By Michael Mariotte

Cover sheet of NRC letter to Exelon raising questions about the company’s efforts to reclassify public documents on emergency planning.

It might seem that we’re guilty of dumping on Exelon in these pages, which is possibly true, especially since there is an apparently endless supply of Exelon-initiated issues worthy of bringing to public attention. After all, Exelon is the nation’s largest electric utility, the largest nuclear utility, and while we haven’t developed a test for this yet, quite likely the nation’s greediest electric utility.

Still, consider this one from Crain’s Chicago Business Review, which has been doing a great job of trying to hold Exelon accountable: it turns out that while Exelon has been pleading poverty in Springfield, Illinois–home of the Illinois legislature–and loudly proclaiming it needs a bailout to keep at least three uneconomic reactors operating; when the company goes to Wall Street, Exelon paints quite a different picture of its current–and apparently lucrative–financial standing.

This is what naked greed looks like, folks. The question is, now that Exelon has been caught on it, will anyone’s cheeks in the executive suite turn even a modest shade of pink? Unlikely, unless this backfires so much that the legislature actually stops a bailout.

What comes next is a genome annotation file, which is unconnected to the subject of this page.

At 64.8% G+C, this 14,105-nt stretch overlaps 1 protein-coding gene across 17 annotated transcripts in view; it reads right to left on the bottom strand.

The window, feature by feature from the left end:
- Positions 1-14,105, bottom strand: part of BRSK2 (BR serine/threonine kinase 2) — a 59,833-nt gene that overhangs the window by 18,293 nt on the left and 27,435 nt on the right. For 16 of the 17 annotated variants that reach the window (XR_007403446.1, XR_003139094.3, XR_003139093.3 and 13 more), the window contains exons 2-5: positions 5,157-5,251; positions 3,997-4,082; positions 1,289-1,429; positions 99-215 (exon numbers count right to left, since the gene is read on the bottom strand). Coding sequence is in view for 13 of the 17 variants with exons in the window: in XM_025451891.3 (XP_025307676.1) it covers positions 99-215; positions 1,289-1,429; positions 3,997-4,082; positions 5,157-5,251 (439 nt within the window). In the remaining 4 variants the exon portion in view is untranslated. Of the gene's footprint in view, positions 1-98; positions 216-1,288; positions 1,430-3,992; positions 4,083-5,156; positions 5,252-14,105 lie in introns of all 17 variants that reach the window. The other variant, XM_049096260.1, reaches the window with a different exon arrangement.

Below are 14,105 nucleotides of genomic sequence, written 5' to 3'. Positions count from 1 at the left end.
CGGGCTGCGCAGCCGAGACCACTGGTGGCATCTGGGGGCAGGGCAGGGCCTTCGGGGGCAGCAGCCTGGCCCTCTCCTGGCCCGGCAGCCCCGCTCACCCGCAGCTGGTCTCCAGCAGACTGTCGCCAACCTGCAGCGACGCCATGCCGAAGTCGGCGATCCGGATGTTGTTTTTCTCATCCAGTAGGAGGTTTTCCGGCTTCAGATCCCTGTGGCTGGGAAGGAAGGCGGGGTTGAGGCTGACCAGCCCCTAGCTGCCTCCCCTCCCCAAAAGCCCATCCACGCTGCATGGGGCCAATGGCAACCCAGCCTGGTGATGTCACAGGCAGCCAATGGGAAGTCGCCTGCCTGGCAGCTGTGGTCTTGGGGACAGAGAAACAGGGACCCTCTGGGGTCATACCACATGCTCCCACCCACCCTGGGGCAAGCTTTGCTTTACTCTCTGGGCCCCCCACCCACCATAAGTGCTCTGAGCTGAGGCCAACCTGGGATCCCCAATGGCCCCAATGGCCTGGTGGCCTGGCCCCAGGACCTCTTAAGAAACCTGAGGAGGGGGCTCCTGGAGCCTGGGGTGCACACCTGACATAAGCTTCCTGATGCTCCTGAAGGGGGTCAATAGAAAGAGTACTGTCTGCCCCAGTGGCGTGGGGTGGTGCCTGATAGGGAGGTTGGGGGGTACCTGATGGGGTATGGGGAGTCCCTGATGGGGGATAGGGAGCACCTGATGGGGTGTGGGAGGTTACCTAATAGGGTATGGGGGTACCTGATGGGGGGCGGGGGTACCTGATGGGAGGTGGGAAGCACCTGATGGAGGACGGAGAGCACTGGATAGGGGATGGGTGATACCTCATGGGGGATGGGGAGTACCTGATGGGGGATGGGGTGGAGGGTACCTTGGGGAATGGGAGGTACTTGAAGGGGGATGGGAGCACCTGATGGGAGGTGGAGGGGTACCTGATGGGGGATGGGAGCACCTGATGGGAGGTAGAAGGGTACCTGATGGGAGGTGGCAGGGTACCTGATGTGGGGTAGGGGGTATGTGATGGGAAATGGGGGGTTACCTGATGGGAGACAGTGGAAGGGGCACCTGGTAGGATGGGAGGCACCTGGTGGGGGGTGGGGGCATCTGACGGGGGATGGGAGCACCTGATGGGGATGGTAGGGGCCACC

That kind of attitude at Exelon, that it doesn’t need to even consider playing by the rules, has apparently seeped down through the rest of the company and its staff.

Last week, the NRC slammed the company for trying to reclassify and keep from public disclosure basic emergency planning documents, many of which are already public. In other words, Exelon is trying to take public documents related to emergency response planning (this is not about plutonium disposition or armed guards at nuclear reactors, this is about basic public safety information the public clearly has the right to know) and make it secret. For, as far as the NRC can tell–and the NRC usually rubber-stamps these kind of requests if they’re not too outrageous–no legitimate reason whatsoever. In fact, this request has reached “too outrageous.”

You can find the whole NRC document by searching the agency’s ADAMS database for this document number: ML16098A322. We’ve reproduced two of the ten pages here, one at the top and one below.

What is most disturbing about this is not really the idea of making legitimately-public documents secret, although that is certainly repugnant. Rather, it’s the attitude that permeates Exelon that the rules don’t apply to them, that if they yell and complain longly and loudly enough they can get anything they want. When that kind of attitude extends into the operations of nuclear power plants, nothing but trouble will follow. And that’s the kind of trouble that none of us, not even Exelon, needs.

Michael Mariotte

May 2, 2016


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